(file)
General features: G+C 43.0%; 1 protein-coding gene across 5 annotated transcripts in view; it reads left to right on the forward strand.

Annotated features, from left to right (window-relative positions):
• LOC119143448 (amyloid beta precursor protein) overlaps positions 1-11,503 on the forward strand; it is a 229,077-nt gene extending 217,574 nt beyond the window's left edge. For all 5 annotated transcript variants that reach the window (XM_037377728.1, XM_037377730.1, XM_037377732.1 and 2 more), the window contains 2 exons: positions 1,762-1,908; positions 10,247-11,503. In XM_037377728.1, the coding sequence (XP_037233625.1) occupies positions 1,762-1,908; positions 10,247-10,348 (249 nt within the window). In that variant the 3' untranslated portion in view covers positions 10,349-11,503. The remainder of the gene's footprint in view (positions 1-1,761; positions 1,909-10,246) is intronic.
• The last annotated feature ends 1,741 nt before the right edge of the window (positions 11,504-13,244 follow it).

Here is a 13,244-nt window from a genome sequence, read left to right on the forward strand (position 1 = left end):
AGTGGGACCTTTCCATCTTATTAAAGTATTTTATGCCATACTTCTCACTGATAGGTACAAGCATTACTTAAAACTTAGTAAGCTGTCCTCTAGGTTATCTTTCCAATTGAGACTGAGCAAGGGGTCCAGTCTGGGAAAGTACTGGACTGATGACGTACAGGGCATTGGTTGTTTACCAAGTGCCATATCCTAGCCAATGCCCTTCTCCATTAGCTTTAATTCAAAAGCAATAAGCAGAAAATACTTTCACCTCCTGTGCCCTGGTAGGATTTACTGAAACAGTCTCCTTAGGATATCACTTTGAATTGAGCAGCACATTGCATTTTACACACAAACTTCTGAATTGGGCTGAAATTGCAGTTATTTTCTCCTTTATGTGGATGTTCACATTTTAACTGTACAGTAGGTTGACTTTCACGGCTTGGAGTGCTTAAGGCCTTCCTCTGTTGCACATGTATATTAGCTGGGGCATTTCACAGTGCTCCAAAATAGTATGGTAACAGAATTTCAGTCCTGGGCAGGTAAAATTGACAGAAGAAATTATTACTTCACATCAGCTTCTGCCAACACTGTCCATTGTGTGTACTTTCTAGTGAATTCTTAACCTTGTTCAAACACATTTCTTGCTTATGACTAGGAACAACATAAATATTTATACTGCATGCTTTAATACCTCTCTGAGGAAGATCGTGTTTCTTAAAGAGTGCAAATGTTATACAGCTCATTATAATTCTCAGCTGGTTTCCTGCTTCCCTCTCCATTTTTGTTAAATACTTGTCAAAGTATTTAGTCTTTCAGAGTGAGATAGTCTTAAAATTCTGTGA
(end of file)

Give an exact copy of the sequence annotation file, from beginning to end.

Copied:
General features: G+C 43.0%; 1 protein-coding gene across 5 annotated transcripts in view; it reads left to right on the forward strand.

Annotated features, from left to right (window-relative positions):
• LOC119143448 (amyloid beta precursor protein) overlaps positions 1-11,503 on the forward strand; it is a 229,077-nt gene extending 217,574 nt beyond the window's left edge. For all 5 annotated transcript variants that reach the window (XM_037377728.1, XM_037377730.1, XM_037377732.1 and 2 more), the window contains 2 exons: positions 1,762-1,908; positions 10,247-11,503. In XM_037377728.1, the coding sequence (XP_037233625.1) occupies positions 1,762-1,908; positions 10,247-10,348 (249 nt within the window). In that variant the 3' untranslated portion in view covers positions 10,349-11,503. The remainder of the gene's footprint in view (positions 1-1,761; positions 1,909-10,246) is intronic.
• The last annotated feature ends 1,741 nt before the right edge of the window (positions 11,504-13,244 follow it).

Here is a 13,244-nt window from a genome sequence, read left to right on the forward strand (position 1 = left end):
AGTGGGACCTTTCCATCTTATTAAAGTATTTTATGCCATACTTCTCACTGATAGGTACAAGCATTACTTAAAACTTAGTAAGCTGTCCTCTAGGTTATCTTTCCAATTGAGACTGAGCAAGGGGTCCAGTCTGGGAAAGTACTGGACTGATGACGTACAGGGCATTGGTTGTTTACCAAGTGCCATATCCTAGCCAATGCCCTTCTCCATTAGCTTTAATTCAAAAGCAATAAGCAGAAAATACTTTCACCTCCTGTGCCCTGGTAGGATTTACTGAAACAGTCTCCTTAGGATATCACTTTGAATTGAGCAGCACATTGCATTTTACACACAAACTTCTGAATTGGGCTGAAATTGCAGTTATTTTCTCCTTTATGTGGATGTTCACATTTTAACTGTACAGTAGGTTGACTTTCACGGCTTGGAGTGCTTAAGGCCTTCCTCTGTTGCACATGTATATTAGCTGGGGCATTTCACAGTGCTCCAAAATAGTATGGTAACAGAATTTCAGTCCTGGGCAGGTAAAATTGACAGAAGAAATTATTACTTCACATCAGCTTCTGCCAACACTGTCCATTGTGTGTACTTTCTAGTGAATTCTTAACCTTGTTCAAACACATTTCTTGCTTATGACTAGGAACAACATAAATATTTATACTGCATGCTTTAATACCTCTCTGAGGAAGATCGTGTTTCTTAAAGAGTGCAAATGTTATACAGCTCATTATAATTCTCAGCTGGTTTCCTGCTTCCCTCTCCATTTTTGTTAAATACTTGTCAAAGTATTTAGTCTTTCAGAGTGAGATAGTCTTAAAATTCTGTGA